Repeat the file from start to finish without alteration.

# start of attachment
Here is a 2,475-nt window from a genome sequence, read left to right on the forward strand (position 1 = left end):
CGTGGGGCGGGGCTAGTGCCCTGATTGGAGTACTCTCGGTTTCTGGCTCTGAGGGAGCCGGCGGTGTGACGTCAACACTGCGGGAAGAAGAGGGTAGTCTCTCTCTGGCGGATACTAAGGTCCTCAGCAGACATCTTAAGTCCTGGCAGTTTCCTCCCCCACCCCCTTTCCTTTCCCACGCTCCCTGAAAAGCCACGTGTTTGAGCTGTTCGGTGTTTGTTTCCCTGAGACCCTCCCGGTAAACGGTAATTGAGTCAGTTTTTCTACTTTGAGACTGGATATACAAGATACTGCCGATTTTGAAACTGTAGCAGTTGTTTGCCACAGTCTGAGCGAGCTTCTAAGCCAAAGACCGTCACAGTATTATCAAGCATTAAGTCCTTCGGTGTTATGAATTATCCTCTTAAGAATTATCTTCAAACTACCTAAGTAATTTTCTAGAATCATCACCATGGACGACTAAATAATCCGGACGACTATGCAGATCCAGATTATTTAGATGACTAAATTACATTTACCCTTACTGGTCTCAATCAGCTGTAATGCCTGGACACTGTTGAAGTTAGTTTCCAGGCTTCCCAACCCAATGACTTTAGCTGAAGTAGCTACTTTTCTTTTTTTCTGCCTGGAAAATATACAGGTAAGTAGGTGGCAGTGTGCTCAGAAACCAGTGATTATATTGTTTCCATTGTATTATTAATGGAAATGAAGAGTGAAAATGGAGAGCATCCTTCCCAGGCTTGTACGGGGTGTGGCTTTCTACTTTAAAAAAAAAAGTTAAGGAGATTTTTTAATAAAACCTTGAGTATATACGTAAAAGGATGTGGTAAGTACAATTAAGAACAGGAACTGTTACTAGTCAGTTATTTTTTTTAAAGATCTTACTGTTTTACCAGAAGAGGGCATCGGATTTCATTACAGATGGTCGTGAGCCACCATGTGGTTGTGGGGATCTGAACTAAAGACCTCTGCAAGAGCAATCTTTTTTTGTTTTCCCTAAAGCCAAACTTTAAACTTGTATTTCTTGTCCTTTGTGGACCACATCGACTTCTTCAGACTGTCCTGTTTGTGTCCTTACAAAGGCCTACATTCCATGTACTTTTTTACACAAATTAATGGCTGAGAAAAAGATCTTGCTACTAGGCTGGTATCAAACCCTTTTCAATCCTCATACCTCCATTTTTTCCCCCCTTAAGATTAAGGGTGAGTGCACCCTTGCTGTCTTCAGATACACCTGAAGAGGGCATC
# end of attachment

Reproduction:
Here is a 2,475-nt window from a genome sequence, read left to right on the forward strand (position 1 = left end):
CGTGGGGCGGGGCTAGTGCCCTGATTGGAGTACTCTCGGTTTCTGGCTCTGAGGGAGCCGGCGGTGTGACGTCAACACTGCGGGAAGAAGAGGGTAGTCTCTCTCTGGCGGATACTAAGGTCCTCAGCAGACATCTTAAGTCCTGGCAGTTTCCTCCCCCACCCCCTTTCCTTTCCCACGCTCCCTGAAAAGCCACGTGTTTGAGCTGTTCGGTGTTTGTTTCCCTGAGACCCTCCCGGTAAACGGTAATTGAGTCAGTTTTTCTACTTTGAGACTGGATATACAAGATACTGCCGATTTTGAAACTGTAGCAGTTGTTTGCCACAGTCTGAGCGAGCTTCTAAGCCAAAGACCGTCACAGTATTATCAAGCATTAAGTCCTTCGGTGTTATGAATTATCCTCTTAAGAATTATCTTCAAACTACCTAAGTAATTTTCTAGAATCATCACCATGGACGACTAAATAATCCGGACGACTATGCAGATCCAGATTATTTAGATGACTAAATTACATTTACCCTTACTGGTCTCAATCAGCTGTAATGCCTGGACACTGTTGAAGTTAGTTTCCAGGCTTCCCAACCCAATGACTTTAGCTGAAGTAGCTACTTTTCTTTTTTTCTGCCTGGAAAATATACAGGTAAGTAGGTGGCAGTGTGCTCAGAAACCAGTGATTATATTGTTTCCATTGTATTATTAATGGAAATGAAGAGTGAAAATGGAGAGCATCCTTCCCAGGCTTGTACGGGGTGTGGCTTTCTACTTTAAAAAAAAAAGTTAAGGAGATTTTTTAATAAAACCTTGAGTATATACGTAAAAGGATGTGGTAAGTACAATTAAGAACAGGAACTGTTACTAGTCAGTTATTTTTTTTAAAGATCTTACTGTTTTACCAGAAGAGGGCATCGGATTTCATTACAGATGGTCGTGAGCCACCATGTGGTTGTGGGGATCTGAACTAAAGACCTCTGCAAGAGCAATCTTTTTTTGTTTTCCCTAAAGCCAAACTTTAAACTTGTATTTCTTGTCCTTTGTGGACCACATCGACTTCTTCAGACTGTCCTGTTTGTGTCCTTACAAAGGCCTACATTCCATGTACTTTTTTACACAAATTAATGGCTGAGAAAAAGATCTTGCTACTAGGCTGGTATCAAACCCTTTTCAATCCTCATACCTCCATTTTTTCCCCCCTTAAGATTAAGGGTGAGTGCACCCTTGCTGTCTTCAGATACACCTGAAGAGGGCATC